On explanatory power:
I have yet to find a behaviour or cultural feature that my
approach falls foul of (for example I would love to hear a more
compact or convincing [to me...] explanation of the propagation
of sexual and physical abuse of children). Although I agree
completely that exactly describing the entities at play in a
mind at the level of activation potentials is very hard so
that's a real issue for everyone. We can't even 'read' the state
of simple neural nets, as the encoding of 'algorithms' in the
weights is too complex -- we have instead to rely on
rationalising the output in terms of the inputs. If this simple
system is beyond us we're really up the creek for now wrt the
physiological correlates of memes (cf. Churchland again). Asimov
amused me by having his robots managed by full-blown
psychologists for robots, as that was the only way to get a
handle on them.
I like SET versus GET. Evolution does actually just mean 'coming
out of' iirc, so the subdivisions are both valid and useful, and
it almost seems more appropriate for the archaeologists (their
Horizontal versus vertical; blue tits and milk tops blah blah.
The influence of trade and exploration should coincide with a
take-off for certain ideas, linked to a drop in overall
diversity (as for any sort of panmixis -- finding fitness peaks,
getting the whole population to them and staying on them are
done very well be a large population, moving off a local peak
and exploring the space not done so well).
From the endnotes:
Liked the hidden hand and the put downs it promotes (not seen
that quote from Big D before). Very funny, and off we go back to
belief yet again (you do not have faith, heretic!)...
LOL. Did Lynch really put sociobiologists and EPers in the same
bag as the 'classic' cheesy sociology lecturer? (sorry for the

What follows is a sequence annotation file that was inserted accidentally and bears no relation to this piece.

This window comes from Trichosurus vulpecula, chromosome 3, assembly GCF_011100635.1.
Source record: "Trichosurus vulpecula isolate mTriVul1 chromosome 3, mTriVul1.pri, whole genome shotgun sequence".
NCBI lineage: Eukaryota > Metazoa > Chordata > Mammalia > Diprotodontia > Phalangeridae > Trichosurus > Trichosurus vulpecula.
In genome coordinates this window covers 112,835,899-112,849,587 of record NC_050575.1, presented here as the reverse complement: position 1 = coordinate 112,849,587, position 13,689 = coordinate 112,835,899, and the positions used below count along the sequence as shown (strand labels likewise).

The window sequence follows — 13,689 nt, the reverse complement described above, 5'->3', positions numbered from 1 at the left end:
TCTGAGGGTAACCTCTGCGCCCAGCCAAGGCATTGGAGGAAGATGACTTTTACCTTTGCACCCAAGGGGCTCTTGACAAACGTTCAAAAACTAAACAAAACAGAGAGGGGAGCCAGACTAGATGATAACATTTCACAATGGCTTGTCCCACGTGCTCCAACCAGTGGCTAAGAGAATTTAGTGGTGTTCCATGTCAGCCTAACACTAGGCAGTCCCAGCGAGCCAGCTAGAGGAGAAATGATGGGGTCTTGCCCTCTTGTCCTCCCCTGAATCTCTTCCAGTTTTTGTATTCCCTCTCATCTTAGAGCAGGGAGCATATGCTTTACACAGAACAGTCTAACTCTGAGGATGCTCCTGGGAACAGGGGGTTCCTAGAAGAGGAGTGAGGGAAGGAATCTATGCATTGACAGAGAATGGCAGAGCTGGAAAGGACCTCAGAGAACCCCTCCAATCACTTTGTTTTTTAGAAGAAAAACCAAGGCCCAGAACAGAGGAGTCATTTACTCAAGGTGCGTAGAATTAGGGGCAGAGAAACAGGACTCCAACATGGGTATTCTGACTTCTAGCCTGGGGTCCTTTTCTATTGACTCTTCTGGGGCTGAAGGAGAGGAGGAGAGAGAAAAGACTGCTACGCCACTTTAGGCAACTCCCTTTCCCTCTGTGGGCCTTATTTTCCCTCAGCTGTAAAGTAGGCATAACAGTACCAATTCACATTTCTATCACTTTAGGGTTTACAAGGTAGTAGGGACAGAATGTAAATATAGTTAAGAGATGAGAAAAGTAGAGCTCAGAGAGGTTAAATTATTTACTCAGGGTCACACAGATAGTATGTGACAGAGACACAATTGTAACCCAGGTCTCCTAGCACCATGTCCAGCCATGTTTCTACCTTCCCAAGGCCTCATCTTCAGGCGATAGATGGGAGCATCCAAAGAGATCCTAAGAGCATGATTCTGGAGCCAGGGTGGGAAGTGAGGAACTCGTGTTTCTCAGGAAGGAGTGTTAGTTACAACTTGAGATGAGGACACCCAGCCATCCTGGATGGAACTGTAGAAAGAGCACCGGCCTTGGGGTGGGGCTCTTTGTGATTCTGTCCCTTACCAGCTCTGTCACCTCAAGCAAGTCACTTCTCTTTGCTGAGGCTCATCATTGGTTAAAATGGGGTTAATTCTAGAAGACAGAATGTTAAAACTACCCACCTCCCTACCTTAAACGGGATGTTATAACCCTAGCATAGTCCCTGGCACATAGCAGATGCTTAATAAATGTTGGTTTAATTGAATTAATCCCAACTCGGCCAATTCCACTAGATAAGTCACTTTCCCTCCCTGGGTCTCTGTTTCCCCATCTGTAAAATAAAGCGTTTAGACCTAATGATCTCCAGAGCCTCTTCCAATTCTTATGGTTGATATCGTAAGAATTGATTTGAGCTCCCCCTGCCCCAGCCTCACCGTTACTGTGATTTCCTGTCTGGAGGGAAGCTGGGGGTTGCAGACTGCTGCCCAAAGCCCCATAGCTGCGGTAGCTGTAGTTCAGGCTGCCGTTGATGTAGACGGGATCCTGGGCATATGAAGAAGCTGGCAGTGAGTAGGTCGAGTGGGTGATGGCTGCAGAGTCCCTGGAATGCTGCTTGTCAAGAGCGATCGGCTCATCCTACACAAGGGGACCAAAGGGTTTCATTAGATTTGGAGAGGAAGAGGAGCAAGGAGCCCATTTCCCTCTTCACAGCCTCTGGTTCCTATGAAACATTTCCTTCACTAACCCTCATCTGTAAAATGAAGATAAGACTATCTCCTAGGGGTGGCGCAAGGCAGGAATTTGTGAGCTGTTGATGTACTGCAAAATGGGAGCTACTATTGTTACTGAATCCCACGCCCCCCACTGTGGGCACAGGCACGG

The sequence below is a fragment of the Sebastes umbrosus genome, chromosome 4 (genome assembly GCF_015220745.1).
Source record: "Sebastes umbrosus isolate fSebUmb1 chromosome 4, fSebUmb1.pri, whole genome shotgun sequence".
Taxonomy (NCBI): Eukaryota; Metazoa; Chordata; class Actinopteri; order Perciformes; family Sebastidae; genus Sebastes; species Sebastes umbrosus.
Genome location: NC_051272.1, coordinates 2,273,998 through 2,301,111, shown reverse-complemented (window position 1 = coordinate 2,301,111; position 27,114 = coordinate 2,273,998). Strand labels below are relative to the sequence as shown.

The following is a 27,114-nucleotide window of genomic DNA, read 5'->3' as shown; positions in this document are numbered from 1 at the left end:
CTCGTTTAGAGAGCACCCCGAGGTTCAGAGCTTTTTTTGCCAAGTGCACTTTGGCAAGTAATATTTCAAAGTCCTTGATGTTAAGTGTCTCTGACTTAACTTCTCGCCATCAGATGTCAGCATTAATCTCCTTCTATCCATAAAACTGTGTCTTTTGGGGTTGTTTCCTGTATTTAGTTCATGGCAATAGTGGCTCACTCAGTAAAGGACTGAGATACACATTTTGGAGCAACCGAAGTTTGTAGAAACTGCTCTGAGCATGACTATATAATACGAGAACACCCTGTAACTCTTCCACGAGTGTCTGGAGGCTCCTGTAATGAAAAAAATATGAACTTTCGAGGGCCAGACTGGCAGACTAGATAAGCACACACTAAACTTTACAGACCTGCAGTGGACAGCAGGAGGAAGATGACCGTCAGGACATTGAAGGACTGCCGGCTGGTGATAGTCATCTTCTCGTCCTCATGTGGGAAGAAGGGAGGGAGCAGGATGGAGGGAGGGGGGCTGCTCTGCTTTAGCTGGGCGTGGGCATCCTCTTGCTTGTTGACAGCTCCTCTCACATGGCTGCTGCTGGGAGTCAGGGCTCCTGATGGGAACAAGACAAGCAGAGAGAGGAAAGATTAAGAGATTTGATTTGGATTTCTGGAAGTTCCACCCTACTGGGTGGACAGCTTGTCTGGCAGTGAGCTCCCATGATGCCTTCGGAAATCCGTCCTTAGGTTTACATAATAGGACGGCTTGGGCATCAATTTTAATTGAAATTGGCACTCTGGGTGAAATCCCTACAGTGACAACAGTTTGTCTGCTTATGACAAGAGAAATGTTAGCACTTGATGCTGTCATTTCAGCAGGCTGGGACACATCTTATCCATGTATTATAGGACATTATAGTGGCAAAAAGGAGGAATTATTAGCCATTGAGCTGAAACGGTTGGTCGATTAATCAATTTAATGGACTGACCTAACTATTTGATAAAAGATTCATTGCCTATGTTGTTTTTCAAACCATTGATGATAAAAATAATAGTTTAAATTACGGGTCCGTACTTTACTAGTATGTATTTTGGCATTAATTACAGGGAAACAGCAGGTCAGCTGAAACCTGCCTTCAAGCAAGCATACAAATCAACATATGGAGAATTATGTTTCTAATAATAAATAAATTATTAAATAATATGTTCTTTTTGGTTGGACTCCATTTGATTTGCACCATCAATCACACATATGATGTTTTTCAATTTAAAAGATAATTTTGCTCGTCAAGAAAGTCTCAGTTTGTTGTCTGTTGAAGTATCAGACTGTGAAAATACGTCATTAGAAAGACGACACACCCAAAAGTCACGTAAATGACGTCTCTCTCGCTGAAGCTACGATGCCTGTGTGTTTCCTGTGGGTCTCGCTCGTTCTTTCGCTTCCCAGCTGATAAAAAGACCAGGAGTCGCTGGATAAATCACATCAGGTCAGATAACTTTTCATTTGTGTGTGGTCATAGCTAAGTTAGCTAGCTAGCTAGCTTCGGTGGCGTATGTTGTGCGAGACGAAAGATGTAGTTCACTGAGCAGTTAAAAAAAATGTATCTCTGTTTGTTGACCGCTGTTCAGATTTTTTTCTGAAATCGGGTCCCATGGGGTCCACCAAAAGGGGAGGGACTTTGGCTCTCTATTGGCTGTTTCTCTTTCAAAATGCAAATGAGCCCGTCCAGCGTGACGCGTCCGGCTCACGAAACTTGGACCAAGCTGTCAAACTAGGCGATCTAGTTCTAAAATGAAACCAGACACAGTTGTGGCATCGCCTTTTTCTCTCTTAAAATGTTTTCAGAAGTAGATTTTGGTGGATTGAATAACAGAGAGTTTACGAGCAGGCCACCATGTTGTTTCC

completely unfounded generalisation all you wonderful sociology
lecturers) I witnessed someone of this ilk up close -- he was an
ethologist but the same principle applied -- in the end he was
pushed out of the Uni in part after a particularly unsavoury
field trip where he and his postdocs attempted to get off with
large numbers of female undergraduates -- lots of his original
research seemed to indicate [funnily enough] that we should all
shag each other like bonobos).
Shoelaces / gene arrays / lack of numbers / complexity;
parallels to trying to analyse neural nets in some sense. But
can these massively pleiotropic+epistatic complexities that
weave a developed body stretch so far as to program behaviour?
I.e. the genes for a behaviour are actually in the hundreds but
each contributes somewhere between 0.0001 - 5.0% in a way far
too complex to analyse? Kind of like the behaviour of a
government being not only the product of the members, but also
of the effect of the members on each other's contribution. How
many removes from genes to brains, and from brain signalling to
behaviour. Can our genetic complexity really shoot such a
massively-high-dimensional trajectory with such accuracy? (No.)
But they can shape the brain to an extent, and that affects what
can be in that brain. An analogy:
People make cities and cities make people; memes might not
directly make brains per se (although tapping the rapid
processing, disemination and adaptability offered by memes is a
damned good reason to make a meme-friendly brain), but they are
certainly affected by the brains they exist in (on a generic
human-design EP-compatible [to an extent] level).
Maybe alien architects (genes) like seeing people (memes), so
make cities (brains) that suit those people; but the city
affects the inhabitants and therefore the overall 'fitness' of
the city. This means that the genes that make the sorts of
brains that preferentially house adequately friendly (remember
life dinner selection) memes for the genes' purposes tend to
Of course that's in the EAA to borrow a phrase. Now we really
are I think in an age where biological selection really just
trims the tail with the least fit in it.
Now I have a backlog again. I need to look up the word succinct.
This was distributed via the memetics list associated with the
Journal of Memetics - Evolutionary Models of Information Transmission
For information about the journal and the list (e.g. unsubscribing)
This archive was generated by hypermail 2.1.5 : Thu 02 Feb 2006 - 14:45:43 GMT